“Since ID is not science, the conclusion is inescapable that the only real effect of the [Dover] ID policy is the advancement of religion,” [Judge Jones] writes. The effect of the policy, in which the Dover school board instructed ninth-grade biology teachers to criticize evolution and mention ID, “was to impose a religious view of biological origins into the biology course, in violation of the Establishment Clause.” Note the dualism. ID theorists assume evidence against evolution is evidence for ID; Jones assumes any unscientific theory is religious and therefore forbidden.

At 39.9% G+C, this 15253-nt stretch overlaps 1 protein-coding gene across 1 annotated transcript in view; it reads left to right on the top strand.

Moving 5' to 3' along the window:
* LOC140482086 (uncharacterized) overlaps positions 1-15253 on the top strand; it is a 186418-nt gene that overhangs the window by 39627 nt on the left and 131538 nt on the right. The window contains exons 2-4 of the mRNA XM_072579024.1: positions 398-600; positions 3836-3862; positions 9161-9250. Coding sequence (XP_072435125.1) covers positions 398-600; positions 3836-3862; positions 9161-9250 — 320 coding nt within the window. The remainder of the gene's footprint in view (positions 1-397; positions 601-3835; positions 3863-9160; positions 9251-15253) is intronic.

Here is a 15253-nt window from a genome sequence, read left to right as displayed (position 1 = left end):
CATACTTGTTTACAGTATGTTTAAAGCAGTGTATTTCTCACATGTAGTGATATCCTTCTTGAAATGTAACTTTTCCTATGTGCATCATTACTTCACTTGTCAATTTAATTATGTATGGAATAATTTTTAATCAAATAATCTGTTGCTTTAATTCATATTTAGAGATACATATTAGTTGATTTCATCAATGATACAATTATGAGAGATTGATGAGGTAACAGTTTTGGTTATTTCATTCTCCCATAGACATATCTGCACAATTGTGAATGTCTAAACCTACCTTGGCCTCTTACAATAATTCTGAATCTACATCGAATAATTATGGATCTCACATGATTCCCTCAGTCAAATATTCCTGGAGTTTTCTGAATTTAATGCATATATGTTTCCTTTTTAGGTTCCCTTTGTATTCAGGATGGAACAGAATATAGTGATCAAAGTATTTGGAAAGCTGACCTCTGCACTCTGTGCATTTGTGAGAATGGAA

As Jones makes clear, the Dover case is lousy with evidence of explicit religious motivation on the part of local ID proponents. But is ID, by virtue of being unscientific, wholly and inherently religious—or is there, contrary to the judge’s dualism, a third category? The answer is inadvertently sprinkled throughout his opinion. Statements by ID leaders “reveal ID’s religious, philosophical, and cultural content,” he writes. A strategy document developed by the “Center for Renewal of Science and Culture” is full of “cultural and religious goals, as opposed to scientific ones.” Proponents of ID fear “evolution’s threat to culture and society,” and the Dover board’s collaborators have “demonstrably religious, cultural, and legal missions.” Cultural, cultural, cultural. Not scientific, not necessarily religious, but cultural.